In 1934, construction work for the spa gardens in Bad Dürrenberg, Germany, uncovered a remarkable double burial from the Mesolithic period, around 7,000-6,800 BC. The burial contained an adult female and an infant, placed in an unusual arrangement that suggested the woman held an important spiritual role. Recent reanalysis of this important archaeological find has revealed new details about these individuals and their relationship.

The female, estimated to be between 30-40 years old, was buried in a seated position. Her grave goods were quite distinct from typical burials of the time. She was interred with stone and bone tools, red ochre, animal bones and shells. Most notably, she possessed antler artifacts and six boar tusks that had been perforated, likely worn as adornments. Due to this unusual funerary assemblage, archaeologists hypothesized the woman was a shaman.

Reexcavation of the site in preparation for a 2024 horticulture exhibition uncovered additional artifacts and human remains that could be associated with the original burial. Among the new finds were more perforated animal teeth, faunal remains, lithic tools, and a substantial amount of human bone fragments. Analysis of the remains, including ancient DNA testing, has provided new insights.

Genetic analysis revealed the female shaman’s ancestry fit within dozens of other hunter-gatherers from Central and Western Europe during the Mesolithic, confirming she was genetically similar to contemporaneous groups in the region. Studying phenotypes in her genome indicated she likely had olive to dark skin, dark and straight hair, and blue eyes – a common combination at the time.

During reexcavation, a partially preserved skeleton of a child was discovered near the original burial. DNA analysis showed this individual to be genetically male. Using new genome scanning methods optimized for fragmented ancient DNA, researchers were surprisingly able to detect biological kinship between the two individuals buried together. Their shared stretches of DNA indicate a genetic relationship equivalent to fourth or fifth-degree relatives, such as a great-great grandparent and grandchild.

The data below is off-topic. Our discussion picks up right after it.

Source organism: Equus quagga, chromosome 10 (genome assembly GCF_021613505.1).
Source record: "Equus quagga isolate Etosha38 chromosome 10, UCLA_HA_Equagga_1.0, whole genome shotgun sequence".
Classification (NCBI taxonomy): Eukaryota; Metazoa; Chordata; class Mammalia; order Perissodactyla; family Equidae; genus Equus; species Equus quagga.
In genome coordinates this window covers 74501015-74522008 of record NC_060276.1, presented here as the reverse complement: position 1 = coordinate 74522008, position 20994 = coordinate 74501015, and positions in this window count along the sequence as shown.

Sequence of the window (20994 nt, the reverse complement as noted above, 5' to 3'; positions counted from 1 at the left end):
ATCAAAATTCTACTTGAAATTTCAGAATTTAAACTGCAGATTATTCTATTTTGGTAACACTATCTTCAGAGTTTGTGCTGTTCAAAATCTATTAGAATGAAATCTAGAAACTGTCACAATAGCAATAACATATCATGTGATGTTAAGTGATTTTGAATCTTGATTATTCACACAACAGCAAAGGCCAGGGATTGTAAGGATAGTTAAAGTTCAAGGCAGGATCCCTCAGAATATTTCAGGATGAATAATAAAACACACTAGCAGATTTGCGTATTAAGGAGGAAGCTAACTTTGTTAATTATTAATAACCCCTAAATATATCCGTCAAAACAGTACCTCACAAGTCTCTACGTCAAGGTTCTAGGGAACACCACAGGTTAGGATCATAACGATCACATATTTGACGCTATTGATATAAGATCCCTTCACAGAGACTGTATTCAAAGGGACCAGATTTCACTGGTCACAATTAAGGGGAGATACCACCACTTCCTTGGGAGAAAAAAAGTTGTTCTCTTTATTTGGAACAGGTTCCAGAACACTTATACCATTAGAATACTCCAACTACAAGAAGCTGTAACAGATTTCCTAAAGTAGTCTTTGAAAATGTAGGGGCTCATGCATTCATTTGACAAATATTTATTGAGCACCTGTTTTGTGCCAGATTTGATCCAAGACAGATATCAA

This remarkable discovery provides a rare glimpse into the familial relationships and social structure of foraging communities over 9,000 years ago. The child’s burial alongside a powerful shamanic figure, who was likely his great-great grandmother, suggests family ties may have factored into ancient spiritual or burial traditions.

By recovering and analyzing DNA from this important double inhumation, archaeologists have reconstructed an ancestral connection that could not have been determined through archaeological evidence alone. This study enhances our understanding of Mesolithic lifeways and the complex roles that ancestry, kinship, and ritual played in early human societies.


Landesmuseum für Vorgeschichte | Jörg Orschiedt, Wolfgang Haak, Holger Dietl, Andreas Siegl, Harald Meller, The shaman and the Infant: The Mesolithic double burial from Bad Dürrenberg, Germany, Propylaeum (2023). DOI:10.11588/propylaeum.1280.c18002

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